Questions for diagnosing the cause of foot swelling

To diagnose your condition, your doctor or licensed health care practitioner will ask you several questions related to your foot swelling including:

  • How long has your foot been swollen?
  • Did you experience an injury to your foot?
  • Are you experiencing any other symptoms, such as pain or loss of sensation?
  • When do your symptoms occur?
  • Are your symptoms worsened or relieved by movement or specific activities?

What are the potential complications of foot swelling?

Because foot swelling can be due to serious diseases, failure to seek treatment can result in serious complications and permanent damage. Once the underlying cause is diagnosed, it is important for you to follow the treatment plan that you and your health care professional design specifically for you to reduce the risk of potential complications including:

  • Amputation
  • Deformity
  • Difficulty walking
  • Heart failure
  • Loss of mobility
  • Paralysis
  • Permanent disability
  • Serious infections and gangrene
  • Severe discomfort or pain
  • Spread of cancer
  • Spread of infection

References:

  1. Foot injuries and disorders. Medline Plus, a service of the National Library of Medicine National Institutes of Health. http://www.nlm.nih.gov/medlineplus/footinjuriesanddisorders.html.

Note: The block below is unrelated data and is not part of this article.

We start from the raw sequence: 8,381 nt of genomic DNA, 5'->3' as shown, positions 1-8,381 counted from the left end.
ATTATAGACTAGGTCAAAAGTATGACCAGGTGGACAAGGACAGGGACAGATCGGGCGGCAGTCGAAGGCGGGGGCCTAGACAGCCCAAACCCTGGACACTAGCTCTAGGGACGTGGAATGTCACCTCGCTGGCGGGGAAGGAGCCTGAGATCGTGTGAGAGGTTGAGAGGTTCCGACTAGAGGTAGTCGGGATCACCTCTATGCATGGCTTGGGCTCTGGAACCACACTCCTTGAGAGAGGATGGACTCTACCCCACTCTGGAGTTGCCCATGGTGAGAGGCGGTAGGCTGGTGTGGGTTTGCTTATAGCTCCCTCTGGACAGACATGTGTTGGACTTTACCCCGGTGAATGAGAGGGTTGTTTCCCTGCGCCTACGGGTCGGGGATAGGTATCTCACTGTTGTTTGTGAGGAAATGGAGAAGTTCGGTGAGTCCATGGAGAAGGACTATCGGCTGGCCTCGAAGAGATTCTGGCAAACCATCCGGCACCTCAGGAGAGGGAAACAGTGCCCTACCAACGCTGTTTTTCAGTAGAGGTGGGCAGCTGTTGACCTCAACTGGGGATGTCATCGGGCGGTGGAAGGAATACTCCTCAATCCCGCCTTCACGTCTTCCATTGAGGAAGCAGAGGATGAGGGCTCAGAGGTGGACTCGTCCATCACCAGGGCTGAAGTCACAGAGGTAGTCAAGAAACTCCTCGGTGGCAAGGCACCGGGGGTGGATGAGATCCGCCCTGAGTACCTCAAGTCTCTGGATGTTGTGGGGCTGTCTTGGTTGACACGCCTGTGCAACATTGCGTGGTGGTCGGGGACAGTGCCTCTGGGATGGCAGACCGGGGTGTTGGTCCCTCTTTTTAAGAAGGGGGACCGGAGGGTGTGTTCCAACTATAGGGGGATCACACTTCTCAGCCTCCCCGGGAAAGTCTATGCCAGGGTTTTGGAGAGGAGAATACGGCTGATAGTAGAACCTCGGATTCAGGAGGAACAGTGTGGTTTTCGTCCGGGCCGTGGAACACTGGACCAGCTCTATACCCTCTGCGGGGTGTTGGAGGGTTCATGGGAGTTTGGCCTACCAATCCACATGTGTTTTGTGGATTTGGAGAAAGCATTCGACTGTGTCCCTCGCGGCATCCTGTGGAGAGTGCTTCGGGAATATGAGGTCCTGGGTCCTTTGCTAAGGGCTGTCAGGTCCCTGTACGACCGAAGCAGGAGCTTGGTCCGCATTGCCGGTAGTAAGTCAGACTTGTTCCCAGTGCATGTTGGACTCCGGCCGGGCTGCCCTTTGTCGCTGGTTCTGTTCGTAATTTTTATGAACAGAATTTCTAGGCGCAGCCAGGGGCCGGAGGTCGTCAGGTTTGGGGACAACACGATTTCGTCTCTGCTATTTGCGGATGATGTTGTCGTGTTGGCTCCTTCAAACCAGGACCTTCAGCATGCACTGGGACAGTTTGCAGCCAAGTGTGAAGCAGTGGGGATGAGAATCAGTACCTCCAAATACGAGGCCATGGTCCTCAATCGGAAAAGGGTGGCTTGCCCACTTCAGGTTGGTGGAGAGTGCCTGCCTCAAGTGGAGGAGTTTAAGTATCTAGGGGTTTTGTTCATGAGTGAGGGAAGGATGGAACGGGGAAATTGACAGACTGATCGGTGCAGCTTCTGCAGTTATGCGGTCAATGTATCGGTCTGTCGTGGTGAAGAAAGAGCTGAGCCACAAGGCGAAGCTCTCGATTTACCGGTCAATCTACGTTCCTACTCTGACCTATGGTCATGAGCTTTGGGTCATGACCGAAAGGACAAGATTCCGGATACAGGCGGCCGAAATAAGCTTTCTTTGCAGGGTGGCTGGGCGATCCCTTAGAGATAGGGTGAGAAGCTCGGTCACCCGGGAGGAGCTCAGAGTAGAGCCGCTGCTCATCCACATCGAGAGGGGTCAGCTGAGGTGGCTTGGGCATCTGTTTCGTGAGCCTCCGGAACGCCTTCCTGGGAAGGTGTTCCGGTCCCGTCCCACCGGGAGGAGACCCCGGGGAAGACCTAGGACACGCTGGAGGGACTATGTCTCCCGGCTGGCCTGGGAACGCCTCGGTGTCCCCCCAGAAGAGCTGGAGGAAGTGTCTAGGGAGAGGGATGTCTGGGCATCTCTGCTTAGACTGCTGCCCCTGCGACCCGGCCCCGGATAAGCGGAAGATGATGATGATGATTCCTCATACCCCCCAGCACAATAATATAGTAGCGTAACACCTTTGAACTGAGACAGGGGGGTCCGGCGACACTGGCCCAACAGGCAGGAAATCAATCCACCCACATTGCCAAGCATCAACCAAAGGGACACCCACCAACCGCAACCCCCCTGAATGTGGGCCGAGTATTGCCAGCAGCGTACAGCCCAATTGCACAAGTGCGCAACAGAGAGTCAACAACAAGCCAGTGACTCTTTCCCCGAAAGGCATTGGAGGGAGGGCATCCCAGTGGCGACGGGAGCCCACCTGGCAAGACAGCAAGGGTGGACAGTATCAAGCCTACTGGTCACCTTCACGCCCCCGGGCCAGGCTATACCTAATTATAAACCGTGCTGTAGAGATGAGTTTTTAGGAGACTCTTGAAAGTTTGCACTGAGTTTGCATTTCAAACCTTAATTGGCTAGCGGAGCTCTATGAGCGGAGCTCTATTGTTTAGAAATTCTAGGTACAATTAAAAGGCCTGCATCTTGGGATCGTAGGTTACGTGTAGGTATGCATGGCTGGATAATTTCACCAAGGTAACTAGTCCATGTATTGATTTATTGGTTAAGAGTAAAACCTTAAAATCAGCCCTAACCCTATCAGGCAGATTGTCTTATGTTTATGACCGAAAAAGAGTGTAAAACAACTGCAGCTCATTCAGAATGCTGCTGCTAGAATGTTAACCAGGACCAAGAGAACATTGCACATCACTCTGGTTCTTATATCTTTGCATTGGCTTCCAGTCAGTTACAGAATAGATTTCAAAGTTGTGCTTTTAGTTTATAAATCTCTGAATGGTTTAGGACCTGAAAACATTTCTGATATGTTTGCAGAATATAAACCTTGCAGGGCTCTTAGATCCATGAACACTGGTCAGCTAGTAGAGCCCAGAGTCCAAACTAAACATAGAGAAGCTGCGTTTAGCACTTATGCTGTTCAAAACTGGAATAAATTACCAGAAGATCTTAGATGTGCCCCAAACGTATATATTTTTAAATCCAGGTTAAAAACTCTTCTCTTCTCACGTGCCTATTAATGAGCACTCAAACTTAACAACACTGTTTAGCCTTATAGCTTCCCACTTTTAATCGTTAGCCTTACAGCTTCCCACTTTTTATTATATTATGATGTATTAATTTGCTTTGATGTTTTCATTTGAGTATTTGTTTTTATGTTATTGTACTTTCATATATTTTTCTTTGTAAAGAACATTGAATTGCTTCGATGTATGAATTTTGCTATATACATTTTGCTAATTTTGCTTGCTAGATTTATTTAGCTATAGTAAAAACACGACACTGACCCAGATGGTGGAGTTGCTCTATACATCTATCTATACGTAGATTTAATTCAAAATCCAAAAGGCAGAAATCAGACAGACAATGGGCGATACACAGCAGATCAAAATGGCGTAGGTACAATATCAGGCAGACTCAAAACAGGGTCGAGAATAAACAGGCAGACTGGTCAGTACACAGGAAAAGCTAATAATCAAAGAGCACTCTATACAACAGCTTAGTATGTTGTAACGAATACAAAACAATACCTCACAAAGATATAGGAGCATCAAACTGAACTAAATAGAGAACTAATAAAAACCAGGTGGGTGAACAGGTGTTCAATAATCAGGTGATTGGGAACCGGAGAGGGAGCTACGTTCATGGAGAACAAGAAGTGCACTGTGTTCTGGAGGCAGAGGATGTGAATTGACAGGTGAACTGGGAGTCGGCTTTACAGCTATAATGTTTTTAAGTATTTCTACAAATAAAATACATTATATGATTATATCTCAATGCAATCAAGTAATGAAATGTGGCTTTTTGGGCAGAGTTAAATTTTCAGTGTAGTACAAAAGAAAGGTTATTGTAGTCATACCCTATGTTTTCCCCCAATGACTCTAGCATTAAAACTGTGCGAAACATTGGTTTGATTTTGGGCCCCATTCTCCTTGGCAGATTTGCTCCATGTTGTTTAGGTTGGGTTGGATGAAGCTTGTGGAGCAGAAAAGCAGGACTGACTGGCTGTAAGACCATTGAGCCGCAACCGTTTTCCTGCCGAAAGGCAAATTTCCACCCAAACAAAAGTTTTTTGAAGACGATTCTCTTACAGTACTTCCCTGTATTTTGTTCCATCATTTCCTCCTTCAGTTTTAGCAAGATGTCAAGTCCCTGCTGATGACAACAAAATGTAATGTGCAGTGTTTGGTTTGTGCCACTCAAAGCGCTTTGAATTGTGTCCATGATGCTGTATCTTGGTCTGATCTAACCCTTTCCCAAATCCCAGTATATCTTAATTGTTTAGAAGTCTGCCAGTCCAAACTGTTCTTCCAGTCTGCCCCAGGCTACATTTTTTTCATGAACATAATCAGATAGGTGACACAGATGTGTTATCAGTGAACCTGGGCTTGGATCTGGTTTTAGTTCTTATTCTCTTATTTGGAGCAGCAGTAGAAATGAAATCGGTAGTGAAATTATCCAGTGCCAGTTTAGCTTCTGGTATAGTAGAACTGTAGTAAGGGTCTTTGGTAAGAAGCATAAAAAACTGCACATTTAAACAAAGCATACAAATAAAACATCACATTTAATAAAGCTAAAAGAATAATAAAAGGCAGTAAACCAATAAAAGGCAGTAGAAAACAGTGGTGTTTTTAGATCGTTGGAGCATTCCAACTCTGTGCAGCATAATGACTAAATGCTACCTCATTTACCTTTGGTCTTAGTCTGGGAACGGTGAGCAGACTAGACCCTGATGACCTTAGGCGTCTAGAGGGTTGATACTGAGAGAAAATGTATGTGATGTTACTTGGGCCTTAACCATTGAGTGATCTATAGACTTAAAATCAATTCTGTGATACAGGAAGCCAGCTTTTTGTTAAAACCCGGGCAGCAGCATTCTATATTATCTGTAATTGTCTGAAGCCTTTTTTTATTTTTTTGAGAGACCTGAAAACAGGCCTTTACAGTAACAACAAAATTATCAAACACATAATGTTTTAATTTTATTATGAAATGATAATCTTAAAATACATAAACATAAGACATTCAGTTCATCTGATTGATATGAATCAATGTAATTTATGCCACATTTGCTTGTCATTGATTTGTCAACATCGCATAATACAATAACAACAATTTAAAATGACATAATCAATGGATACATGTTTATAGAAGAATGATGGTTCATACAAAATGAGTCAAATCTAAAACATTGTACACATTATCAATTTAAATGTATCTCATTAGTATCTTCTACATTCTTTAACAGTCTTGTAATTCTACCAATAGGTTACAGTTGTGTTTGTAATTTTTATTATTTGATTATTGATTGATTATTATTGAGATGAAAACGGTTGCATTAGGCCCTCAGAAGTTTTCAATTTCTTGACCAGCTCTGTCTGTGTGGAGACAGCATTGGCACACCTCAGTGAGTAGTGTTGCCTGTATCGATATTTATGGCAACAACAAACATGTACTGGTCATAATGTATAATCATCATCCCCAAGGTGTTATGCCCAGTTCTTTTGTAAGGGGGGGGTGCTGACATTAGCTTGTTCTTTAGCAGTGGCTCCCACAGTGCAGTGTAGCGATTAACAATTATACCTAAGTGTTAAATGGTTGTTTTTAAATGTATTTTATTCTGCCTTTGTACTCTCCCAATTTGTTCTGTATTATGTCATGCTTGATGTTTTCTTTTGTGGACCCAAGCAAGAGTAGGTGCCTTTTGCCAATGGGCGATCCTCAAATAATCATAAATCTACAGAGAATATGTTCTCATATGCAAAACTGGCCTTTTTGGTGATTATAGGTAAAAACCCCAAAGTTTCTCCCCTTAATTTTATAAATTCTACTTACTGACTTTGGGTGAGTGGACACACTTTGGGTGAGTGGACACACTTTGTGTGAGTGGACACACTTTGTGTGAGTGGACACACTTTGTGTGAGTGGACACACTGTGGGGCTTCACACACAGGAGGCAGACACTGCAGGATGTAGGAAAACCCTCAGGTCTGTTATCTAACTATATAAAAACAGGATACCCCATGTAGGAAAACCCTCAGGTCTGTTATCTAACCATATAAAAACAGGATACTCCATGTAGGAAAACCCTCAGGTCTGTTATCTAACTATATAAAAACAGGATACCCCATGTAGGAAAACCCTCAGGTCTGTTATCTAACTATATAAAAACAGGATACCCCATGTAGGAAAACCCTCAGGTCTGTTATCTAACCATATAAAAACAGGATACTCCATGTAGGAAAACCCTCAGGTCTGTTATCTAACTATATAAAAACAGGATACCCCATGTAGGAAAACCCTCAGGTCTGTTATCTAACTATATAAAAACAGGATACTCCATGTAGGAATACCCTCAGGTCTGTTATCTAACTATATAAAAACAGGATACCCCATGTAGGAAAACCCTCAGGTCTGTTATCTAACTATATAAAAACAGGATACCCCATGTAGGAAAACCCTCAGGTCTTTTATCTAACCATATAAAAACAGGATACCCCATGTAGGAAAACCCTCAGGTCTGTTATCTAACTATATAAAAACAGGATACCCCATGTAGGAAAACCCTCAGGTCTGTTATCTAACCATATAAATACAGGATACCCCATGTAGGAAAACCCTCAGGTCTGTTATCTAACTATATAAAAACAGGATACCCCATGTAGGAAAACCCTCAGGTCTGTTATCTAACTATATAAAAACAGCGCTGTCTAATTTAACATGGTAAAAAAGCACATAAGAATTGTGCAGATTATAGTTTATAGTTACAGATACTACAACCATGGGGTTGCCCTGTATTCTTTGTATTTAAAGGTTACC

2. Foot problems. FamilyDoctor.org. http://familydoctor.org/familydoctor/en/health-tools/search-by-symptom/foot-problems.html.
  3. Kahan S, Miller R, Smith EG (Eds.). In A Page Signs & Symptoms, 2d ed. Philadelphia: Lippincott, Williams & Williams, 2009.
  4. Bope ET, Kellerman RD (Eds.) Conn’s Current Therapy.Philadelphia: Saunders, 2013.
INTRODUCTION

What is foot swelling?

Foot swelling is characterized by a buildup of fluid in your foot. A collection of excess fluid anywhere in the body is known as edema. Your entire foot or a portion of your foot may appear larger than normal. The swelling may be painless or accompanied by a variety of symptoms, including bruising, itchiness, pain, numbnes... Read more about foot swellingintroduction

SYMPTOMS

What other symptoms might occur with foot swelling?

Foot swelling may accompany other symptoms, which vary depending on the underlying disease, disorder or condition. Symptoms that frequently affect the feet may also involve other body systems.

Other foot symptoms that may occur along with foot swelling

Foot swelling may accompany other symptoms affecting the foot including:

Medical Reviewer: William C. Lloyd III, MD, FACS Last Annual Review Date: Aug 23, 2013 Copyright: © Copyright 2014 Health Grades, Inc. All rights reserved. May not be reproduced or reprinted without permission from Health Grades, Inc. Use of this information is governed by the HealthGrades User Agreement.

This Article is Filed Under: Injuries and Wounds